Contemporary Spanish poetry often appears to live very much in the shadow of its immediate predecessors in many senses, none more so than in the way critics and poets themselves constantly pigeonhole work in a “school” or “movement”. There seems to be some sort of belief than this is the only way to emulate the 98 Generation (1898) or 27 Generation (1927) in their originality.
The idiosyncrasy of Angel Gonzalez, a poet from Asturias in northern Spain, stands out even more in this context. His death last year drew a definitive line under my vain and vague hope that I might one day attend a reading by him. This hope had always been kept on hold by his exile in Alburquerque, New Mexico, where he’d taught and then retired, meaning that readings in Spain became few and far between.
Gonzalez fought against being pigeonholed throughout his poetic life, realising that the battle lines drawn up by others were in fact limits instead of marks of identity. His work varies greatly in metrics, aesthetics and semantics, from pithy pieces that provide tremendous poetic sound bites to lengthy humanistic landscapes. I have to admit that I fell in love with the former, as few other contemporary Spanish poets hit the spot as concisely as Angel Gonzalez. Here’s a renowned extract from Glosas a Heraclito, a great example of how to grab the beat-up old myth kitty by its short and curlies…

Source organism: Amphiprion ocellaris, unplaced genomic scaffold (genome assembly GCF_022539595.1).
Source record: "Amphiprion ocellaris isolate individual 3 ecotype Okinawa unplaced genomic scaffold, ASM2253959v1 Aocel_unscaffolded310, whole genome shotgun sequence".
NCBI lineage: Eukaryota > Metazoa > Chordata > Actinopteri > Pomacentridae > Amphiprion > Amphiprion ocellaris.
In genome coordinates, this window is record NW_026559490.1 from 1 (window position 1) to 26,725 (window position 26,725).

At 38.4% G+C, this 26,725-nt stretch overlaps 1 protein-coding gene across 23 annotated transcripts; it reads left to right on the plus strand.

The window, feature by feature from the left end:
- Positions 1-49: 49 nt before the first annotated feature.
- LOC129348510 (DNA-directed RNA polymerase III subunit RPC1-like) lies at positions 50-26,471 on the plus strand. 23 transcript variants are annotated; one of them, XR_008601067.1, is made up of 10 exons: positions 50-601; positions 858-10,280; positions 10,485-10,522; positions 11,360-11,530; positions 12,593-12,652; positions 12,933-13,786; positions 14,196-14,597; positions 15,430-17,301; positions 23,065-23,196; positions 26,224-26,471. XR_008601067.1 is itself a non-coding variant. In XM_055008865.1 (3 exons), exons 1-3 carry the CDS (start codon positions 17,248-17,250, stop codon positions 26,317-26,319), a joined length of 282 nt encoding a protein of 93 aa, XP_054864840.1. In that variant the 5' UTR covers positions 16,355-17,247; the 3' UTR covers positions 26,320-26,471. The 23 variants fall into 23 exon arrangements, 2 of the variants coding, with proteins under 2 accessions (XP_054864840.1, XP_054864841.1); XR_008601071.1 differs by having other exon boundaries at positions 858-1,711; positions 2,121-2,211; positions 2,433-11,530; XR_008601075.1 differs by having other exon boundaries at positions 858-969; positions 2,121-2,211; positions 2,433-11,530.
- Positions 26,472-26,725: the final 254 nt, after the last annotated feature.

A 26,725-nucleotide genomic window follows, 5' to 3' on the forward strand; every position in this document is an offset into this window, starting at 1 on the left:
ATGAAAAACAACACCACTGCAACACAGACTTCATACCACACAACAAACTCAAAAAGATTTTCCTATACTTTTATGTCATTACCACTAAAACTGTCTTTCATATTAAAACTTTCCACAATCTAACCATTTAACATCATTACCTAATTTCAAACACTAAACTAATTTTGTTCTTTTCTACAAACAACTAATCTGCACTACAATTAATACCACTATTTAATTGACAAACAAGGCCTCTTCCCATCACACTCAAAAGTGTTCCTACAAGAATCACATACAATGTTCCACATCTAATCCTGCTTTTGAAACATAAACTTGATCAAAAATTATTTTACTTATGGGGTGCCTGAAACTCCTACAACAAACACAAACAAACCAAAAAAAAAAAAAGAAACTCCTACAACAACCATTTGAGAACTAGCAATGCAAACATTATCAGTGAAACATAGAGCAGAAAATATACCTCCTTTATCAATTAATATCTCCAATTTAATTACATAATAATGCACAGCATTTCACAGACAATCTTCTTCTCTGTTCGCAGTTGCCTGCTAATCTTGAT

Nada es lo mismo, nada
la Historia y la morcilla de mi tierra:
se hacen las dos con sangre, se repiten.
An impossible translation might fail along these lines…
Nothing’s the same, nothing
History and my homeland’s black pudding:
both are made from blood, both repeat.
Great (and brave) stuff when you bear in mind that this poem was written in the context of the Civil War and its aftermath.